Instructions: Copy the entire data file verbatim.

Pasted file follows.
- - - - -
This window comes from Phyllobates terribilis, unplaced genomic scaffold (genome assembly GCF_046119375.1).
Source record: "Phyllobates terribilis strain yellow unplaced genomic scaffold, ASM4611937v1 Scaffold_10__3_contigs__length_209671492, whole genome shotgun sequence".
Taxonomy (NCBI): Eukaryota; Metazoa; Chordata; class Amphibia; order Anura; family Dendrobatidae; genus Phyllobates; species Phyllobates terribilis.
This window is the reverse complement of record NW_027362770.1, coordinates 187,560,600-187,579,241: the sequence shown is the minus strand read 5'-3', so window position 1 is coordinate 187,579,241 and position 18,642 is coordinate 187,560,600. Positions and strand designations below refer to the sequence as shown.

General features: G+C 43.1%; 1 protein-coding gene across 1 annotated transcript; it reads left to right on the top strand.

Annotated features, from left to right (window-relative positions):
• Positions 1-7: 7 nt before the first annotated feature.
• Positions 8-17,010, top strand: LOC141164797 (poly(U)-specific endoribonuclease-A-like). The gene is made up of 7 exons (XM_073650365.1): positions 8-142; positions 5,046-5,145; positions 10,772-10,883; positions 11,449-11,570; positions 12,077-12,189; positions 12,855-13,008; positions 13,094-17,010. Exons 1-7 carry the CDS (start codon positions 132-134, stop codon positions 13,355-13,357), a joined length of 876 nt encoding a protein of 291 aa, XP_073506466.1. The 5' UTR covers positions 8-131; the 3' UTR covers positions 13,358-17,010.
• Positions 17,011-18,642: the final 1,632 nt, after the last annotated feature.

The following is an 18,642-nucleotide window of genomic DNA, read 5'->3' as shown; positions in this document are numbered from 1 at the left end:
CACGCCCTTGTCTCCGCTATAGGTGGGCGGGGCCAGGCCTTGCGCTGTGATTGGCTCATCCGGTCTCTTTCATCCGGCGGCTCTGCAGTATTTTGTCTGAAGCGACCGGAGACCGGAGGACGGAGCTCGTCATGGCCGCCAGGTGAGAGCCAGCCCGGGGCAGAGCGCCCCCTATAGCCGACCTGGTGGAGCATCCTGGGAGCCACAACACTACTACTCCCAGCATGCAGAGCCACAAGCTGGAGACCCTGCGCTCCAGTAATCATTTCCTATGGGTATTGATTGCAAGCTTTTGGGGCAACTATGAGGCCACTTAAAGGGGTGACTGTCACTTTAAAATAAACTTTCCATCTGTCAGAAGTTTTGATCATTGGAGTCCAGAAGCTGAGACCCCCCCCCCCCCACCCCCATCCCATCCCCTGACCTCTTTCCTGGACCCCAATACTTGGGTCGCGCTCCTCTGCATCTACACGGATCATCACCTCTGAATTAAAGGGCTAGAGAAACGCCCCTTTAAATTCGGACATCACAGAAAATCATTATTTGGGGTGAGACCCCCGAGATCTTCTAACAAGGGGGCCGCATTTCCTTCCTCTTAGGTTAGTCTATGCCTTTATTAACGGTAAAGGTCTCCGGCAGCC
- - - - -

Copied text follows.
This window comes from Phyllobates terribilis, unplaced genomic scaffold (genome assembly GCF_046119375.1).
Source record: "Phyllobates terribilis strain yellow unplaced genomic scaffold, ASM4611937v1 Scaffold_10__3_contigs__length_209671492, whole genome shotgun sequence".
Taxonomy (NCBI): Eukaryota; Metazoa; Chordata; class Amphibia; order Anura; family Dendrobatidae; genus Phyllobates; species Phyllobates terribilis.
This window is the reverse complement of record NW_027362770.1, coordinates 187,560,600-187,579,241: the sequence shown is the minus strand read 5'-3', so window position 1 is coordinate 187,579,241 and position 18,642 is coordinate 187,560,600. Positions and strand designations below refer to the sequence as shown.

General features: G+C 43.1%; 1 protein-coding gene across 1 annotated transcript; it reads left to right on the top strand.

Annotated features, from left to right (window-relative positions):
• Positions 1-7: 7 nt before the first annotated feature.
• Positions 8-17,010, top strand: LOC141164797 (poly(U)-specific endoribonuclease-A-like). The gene is made up of 7 exons (XM_073650365.1): positions 8-142; positions 5,046-5,145; positions 10,772-10,883; positions 11,449-11,570; positions 12,077-12,189; positions 12,855-13,008; positions 13,094-17,010. Exons 1-7 carry the CDS (start codon positions 132-134, stop codon positions 13,355-13,357), a joined length of 876 nt encoding a protein of 291 aa, XP_073506466.1. The 5' UTR covers positions 8-131; the 3' UTR covers positions 13,358-17,010.
• Positions 17,011-18,642: the final 1,632 nt, after the last annotated feature.

The following is an 18,642-nucleotide window of genomic DNA, read 5'->3' as shown; positions in this document are numbered from 1 at the left end:
CACGCCCTTGTCTCCGCTATAGGTGGGCGGGGCCAGGCCTTGCGCTGTGATTGGCTCATCCGGTCTCTTTCATCCGGCGGCTCTGCAGTATTTTGTCTGAAGCGACCGGAGACCGGAGGACGGAGCTCGTCATGGCCGCCAGGTGAGAGCCAGCCCGGGGCAGAGCGCCCCCTATAGCCGACCTGGTGGAGCATCCTGGGAGCCACAACACTACTACTCCCAGCATGCAGAGCCACAAGCTGGAGACCCTGCGCTCCAGTAATCATTTCCTATGGGTATTGATTGCAAGCTTTTGGGGCAACTATGAGGCCACTTAAAGGGGTGACTGTCACTTTAAAATAAACTTTCCATCTGTCAGAAGTTTTGATCATTGGAGTCCAGAAGCTGAGACCCCCCCCCCCCCACCCCCATCCCATCCCCTGACCTCTTTCCTGGACCCCAATACTTGGGTCGCGCTCCTCTGCATCTACACGGATCATCACCTCTGAATTAAAGGGCTAGAGAAACGCCCCTTTAAATTCGGACATCACAGAAAATCATTATTTGGGGTGAGACCCCCGAGATCTTCTAACAAGGGGGCCGCATTTCCTTCCTCTTAGGTTAGTCTATGCCTTTATTAACGGTAAAGGTCTCCGGCAGCC